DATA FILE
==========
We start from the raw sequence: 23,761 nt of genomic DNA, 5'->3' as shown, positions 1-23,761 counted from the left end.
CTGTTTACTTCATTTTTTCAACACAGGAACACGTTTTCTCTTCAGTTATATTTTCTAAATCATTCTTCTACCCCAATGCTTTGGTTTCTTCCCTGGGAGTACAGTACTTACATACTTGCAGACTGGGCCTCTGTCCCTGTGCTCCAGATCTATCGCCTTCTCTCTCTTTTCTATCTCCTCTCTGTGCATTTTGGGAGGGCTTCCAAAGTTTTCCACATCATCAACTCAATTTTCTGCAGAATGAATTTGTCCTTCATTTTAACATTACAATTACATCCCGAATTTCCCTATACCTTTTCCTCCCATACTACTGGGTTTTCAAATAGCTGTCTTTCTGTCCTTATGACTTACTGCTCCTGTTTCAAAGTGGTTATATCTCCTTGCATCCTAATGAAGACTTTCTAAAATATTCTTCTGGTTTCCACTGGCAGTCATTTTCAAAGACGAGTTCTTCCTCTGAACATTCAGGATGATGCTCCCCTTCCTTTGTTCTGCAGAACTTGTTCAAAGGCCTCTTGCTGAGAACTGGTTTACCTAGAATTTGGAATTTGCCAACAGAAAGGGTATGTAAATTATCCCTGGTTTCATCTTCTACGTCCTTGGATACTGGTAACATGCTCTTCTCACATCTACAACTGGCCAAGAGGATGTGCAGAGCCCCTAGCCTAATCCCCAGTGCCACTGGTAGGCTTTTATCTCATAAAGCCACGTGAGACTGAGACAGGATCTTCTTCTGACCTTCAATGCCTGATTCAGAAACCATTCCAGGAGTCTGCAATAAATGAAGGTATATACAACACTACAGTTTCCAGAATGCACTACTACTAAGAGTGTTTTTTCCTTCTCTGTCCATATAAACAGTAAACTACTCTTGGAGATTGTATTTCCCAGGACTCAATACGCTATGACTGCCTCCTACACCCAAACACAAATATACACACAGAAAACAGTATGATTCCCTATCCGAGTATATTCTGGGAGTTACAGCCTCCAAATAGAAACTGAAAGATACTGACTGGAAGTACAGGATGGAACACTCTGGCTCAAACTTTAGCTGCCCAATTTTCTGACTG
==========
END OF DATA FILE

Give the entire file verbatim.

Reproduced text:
We start from the raw sequence: 23,761 nt of genomic DNA, 5'->3' as shown, positions 1-23,761 counted from the left end.
CTGTTTACTTCATTTTTTCAACACAGGAACACGTTTTCTCTTCAGTTATATTTTCTAAATCATTCTTCTACCCCAATGCTTTGGTTTCTTCCCTGGGAGTACAGTACTTACATACTTGCAGACTGGGCCTCTGTCCCTGTGCTCCAGATCTATCGCCTTCTCTCTCTTTTCTATCTCCTCTCTGTGCATTTTGGGAGGGCTTCCAAAGTTTTCCACATCATCAACTCAATTTTCTGCAGAATGAATTTGTCCTTCATTTTAACATTACAATTACATCCCGAATTTCCCTATACCTTTTCCTCCCATACTACTGGGTTTTCAAATAGCTGTCTTTCTGTCCTTATGACTTACTGCTCCTGTTTCAAAGTGGTTATATCTCCTTGCATCCTAATGAAGACTTTCTAAAATATTCTTCTGGTTTCCACTGGCAGTCATTTTCAAAGACGAGTTCTTCCTCTGAACATTCAGGATGATGCTCCCCTTCCTTTGTTCTGCAGAACTTGTTCAAAGGCCTCTTGCTGAGAACTGGTTTACCTAGAATTTGGAATTTGCCAACAGAAAGGGTATGTAAATTATCCCTGGTTTCATCTTCTACGTCCTTGGATACTGGTAACATGCTCTTCTCACATCTACAACTGGCCAAGAGGATGTGCAGAGCCCCTAGCCTAATCCCCAGTGCCACTGGTAGGCTTTTATCTCATAAAGCCACGTGAGACTGAGACAGGATCTTCTTCTGACCTTCAATGCCTGATTCAGAAACCATTCCAGGAGTCTGCAATAAATGAAGGTATATACAACACTACAGTTTCCAGAATGCACTACTACTAAGAGTGTTTTTTCCTTCTCTGTCCATATAAACAGTAAACTACTCTTGGAGATTGTATTTCCCAGGACTCAATACGCTATGACTGCCTCCTACACCCAAACACAAATATACACACAGAAAACAGTATGATTCCCTATCCGAGTATATTCTGGGAGTTACAGCCTCCAAATAGAAACTGAAAGATACTGACTGGAAGTACAGGATGGAACACTCTGGCTCAAACTTTAGCTGCCCAATTTTCTGACTG